When the Pens followed up the Kunitz and Dupuis deals by signing Rob Scuderi and Craig Adams, we wrote this:

"It's as easy as can be to make the case for all of these moves, but it doesn't change the fact that the Pens already tried and failed to win the Cup with an aging all-star team. It also does nothing to address the glaring holes in the bottom 6, where Matt Cooke, Brenden Morrow, Jarome Iginla, and Tyler Kennedy used to reside. Now we're looking at Jokinen, Glass, Vitale, Dustin Jeffrey, and Adams, with no legitimate depth beyond them. Anybody think Brandon Sutter is going to carry this group? Anyone? This is the first time I can recall that there is no realistic chance for any minor league forward prospect to make the team out of camp. Who's going to do it? You Dom Uher? You Tom Kuehnhackl? There needs to be a youth infusion, and the bet here is it's still pending."

You might even say we were ahead of the curve on the whole "The bottom 6 is terrible" thing. The youth infusion never came. The reinforcements never arrived. Instead, Shero tried to plug holes with retreads like 32-year-old Taylor Pyatt. We're not telling you that a window may be closing because the Penguins failed to follow our advice. We're just a couple of oddly prescient, charismatic guys with a highly readable blog. What we're saying is this: there's an old maxim about hockey being a young man's game. Where did Ray Shero go wrong? He forgot.


  1. While I agree with this post in general (very strongly, in fact), I can't get today's game out of my head. The Penguins didn't show up today. That's not Shero's fault. It's down to coaching and team leadership. They were playing like my old high school team out there today (FYI, my high school team won two games over three seasons). Nobody looked like they cared- even the little scrums were halfhearted. Not sure if the Pens have given up on the playoffs or if the conflicting emotions after the Olympic break are playing into this, but it's awful to watch. I feel incredibly lame suggesting the Olympics have anything to do with what's going on, however it's all that comes to mind. Something's missing now that was there before, and I don't mean specific guys out due to injury. Team spirit, maybe? Cheesy to say, but that's as close as my frustration will allow me to get at the moment. Mostly I want to storm the locker room with a scathing and inspiration speech that will light a fire in these guys.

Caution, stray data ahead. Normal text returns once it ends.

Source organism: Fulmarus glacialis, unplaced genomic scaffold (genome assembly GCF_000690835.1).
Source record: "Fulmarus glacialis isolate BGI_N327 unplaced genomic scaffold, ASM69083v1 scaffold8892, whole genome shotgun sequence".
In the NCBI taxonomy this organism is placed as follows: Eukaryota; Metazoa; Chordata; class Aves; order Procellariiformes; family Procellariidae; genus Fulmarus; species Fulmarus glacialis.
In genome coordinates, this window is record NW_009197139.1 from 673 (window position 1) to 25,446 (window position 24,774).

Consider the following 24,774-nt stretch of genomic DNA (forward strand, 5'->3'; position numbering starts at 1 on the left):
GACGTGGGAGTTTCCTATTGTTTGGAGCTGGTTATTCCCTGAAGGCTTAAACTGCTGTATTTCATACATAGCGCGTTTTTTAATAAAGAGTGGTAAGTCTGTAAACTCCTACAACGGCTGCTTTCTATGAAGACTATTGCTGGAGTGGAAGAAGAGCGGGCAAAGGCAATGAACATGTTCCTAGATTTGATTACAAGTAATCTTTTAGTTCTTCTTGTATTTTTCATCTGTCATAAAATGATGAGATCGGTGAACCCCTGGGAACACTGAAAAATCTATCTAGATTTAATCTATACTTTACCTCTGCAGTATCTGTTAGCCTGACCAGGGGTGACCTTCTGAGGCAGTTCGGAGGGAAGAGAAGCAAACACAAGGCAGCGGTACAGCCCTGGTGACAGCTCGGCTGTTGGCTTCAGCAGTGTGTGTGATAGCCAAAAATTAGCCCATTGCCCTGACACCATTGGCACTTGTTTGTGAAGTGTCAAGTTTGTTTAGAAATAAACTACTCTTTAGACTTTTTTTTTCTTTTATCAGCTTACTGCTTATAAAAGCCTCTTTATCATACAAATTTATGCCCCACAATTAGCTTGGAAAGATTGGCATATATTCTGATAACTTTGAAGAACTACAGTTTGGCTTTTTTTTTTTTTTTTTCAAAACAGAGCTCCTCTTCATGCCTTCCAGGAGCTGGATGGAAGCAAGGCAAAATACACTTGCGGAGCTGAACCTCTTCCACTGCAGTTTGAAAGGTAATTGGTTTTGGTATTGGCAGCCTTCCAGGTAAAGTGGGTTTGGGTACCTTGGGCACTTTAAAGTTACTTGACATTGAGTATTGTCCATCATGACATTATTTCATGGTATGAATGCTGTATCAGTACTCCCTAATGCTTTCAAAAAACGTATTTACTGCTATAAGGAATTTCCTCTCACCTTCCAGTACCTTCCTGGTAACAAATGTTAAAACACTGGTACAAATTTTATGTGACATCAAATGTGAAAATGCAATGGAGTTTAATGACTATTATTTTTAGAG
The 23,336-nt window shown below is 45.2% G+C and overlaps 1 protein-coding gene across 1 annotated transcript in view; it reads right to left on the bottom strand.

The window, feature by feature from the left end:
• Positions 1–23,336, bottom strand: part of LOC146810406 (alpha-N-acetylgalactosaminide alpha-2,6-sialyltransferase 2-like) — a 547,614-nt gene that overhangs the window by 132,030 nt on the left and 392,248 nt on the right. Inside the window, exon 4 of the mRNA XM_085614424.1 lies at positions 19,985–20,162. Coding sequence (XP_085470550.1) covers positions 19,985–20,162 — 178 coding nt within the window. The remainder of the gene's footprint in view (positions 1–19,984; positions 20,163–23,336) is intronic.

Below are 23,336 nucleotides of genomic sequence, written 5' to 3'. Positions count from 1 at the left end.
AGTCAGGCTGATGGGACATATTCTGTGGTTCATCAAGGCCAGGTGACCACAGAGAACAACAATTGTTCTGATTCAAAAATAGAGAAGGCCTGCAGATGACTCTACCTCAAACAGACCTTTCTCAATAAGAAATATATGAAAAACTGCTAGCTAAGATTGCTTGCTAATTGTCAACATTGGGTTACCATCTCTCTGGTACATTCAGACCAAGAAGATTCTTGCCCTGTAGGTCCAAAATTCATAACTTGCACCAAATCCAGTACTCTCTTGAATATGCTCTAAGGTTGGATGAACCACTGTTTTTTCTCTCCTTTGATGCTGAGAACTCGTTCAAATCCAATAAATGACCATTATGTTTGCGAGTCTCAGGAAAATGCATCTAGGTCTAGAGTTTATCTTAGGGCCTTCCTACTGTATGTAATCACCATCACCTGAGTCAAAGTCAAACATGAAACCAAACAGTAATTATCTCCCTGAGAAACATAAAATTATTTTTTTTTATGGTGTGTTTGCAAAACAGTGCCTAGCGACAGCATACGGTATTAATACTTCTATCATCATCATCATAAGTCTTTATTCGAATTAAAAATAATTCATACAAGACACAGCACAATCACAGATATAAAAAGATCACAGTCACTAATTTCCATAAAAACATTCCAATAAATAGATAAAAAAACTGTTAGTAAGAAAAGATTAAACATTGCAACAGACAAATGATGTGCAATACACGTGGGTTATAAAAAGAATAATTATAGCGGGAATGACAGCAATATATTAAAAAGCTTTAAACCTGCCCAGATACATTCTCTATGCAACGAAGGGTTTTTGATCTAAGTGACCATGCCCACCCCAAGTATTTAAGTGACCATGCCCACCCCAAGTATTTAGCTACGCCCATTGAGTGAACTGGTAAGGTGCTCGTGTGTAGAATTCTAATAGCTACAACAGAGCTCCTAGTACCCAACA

1. I left my response to the next comment before I read this. Pretty perfect summary here.

  2. I think you guys made a great point on the podcast a few weeks back about how if Bylsma got fired, there'd be 25 teams on the phone w/his agent immediately, and I don't deny it. Also, the grass is always greener (see Boudreau, Bruce)...but all that said, why do we think that Bylsma is the right coach for this team? Inexplicable line pairings, refusal to play our lower-end guys with some trade value to pretend that we like them (hey, good to see you, Simon!), and a general lack of focus and discipline from top to bottom: how many Neal/Letang/Malkin penalties do we need before we realize that this ain't working? Again, I realize that there's very little at this point that we can do given that we lack the personnel to make a real playoff push, but at least some of that buck has to stop with the coach.

    Also, I really like Jayson Megna, despite the fact that he has a boyband first name and totally screwed the pooch on that missed open net.

    1. There are some recurring issues that absolutely raise a red flag about Bylsma, most notably, the seeming mental-softness of this team. Coming off a terrible game Saturday, the Pens followed it up with maybe their worst period of the season on Sunday. Inexcusable. How much of that is on DB, or Crosby (the C), or a roster rounded out with the stiffest of the stiffs, I don't know. I'm not in the locker room.

      Though the roster construction is incredibly flawed, as Artistry pointed out, that certainly isn't the sole reason they got humiliated twice in 24 hours by their #1 rival. Anyone who watches this team on a nightly basis can see that there's something missing in the team's spirit. That sounds like the worst of the worst announcer cliches, but it's still true.

    2. Dan Bylsma's record as a head coach (including playoffs) is 450 - 141 - 29, with two (soon to be three) division titles and a Stanley Cup championship.

      It's unclear what you would have had him do differently given the circumstances, and like everyone who questions Bylsma's leadership there's never a productive suggestion that follows.

      What about the success of Olli Maatta? Does he not deserve credit for successfully coaching a 19 year-old rookie being forced into a top-two role? James Neal has evolved into a point per game player since coming over from Dallas. Take a look at Chris Kunitz' stats when he was in Anaheim and compare them to the player he has become under Dan Byslma. Same with Pascal Dupuis.

      Or is it wrong to give credit to Bylsma for the success of these players because they play with Crosby and Malkin as their centers? And how come we never give credit to Bylsma for effectively coaching those centers? It might seem like a breeze coaching the best in the world, but I'm willing to bet it takes a lot more effort than Bylsma lets on.

    3. No one is saying he's a bad coach or that he should be fired. Even if we felt that way, it's incredibly premature, given that the season isn't over and it wouldn't be stunning if the Pens made a run to the finals. But you can't just look at the regular season record to justify the status quo. Maybe the lack of better alternatives, as you astutely noted, is as good of a reason as any for the Pens to stick with DB.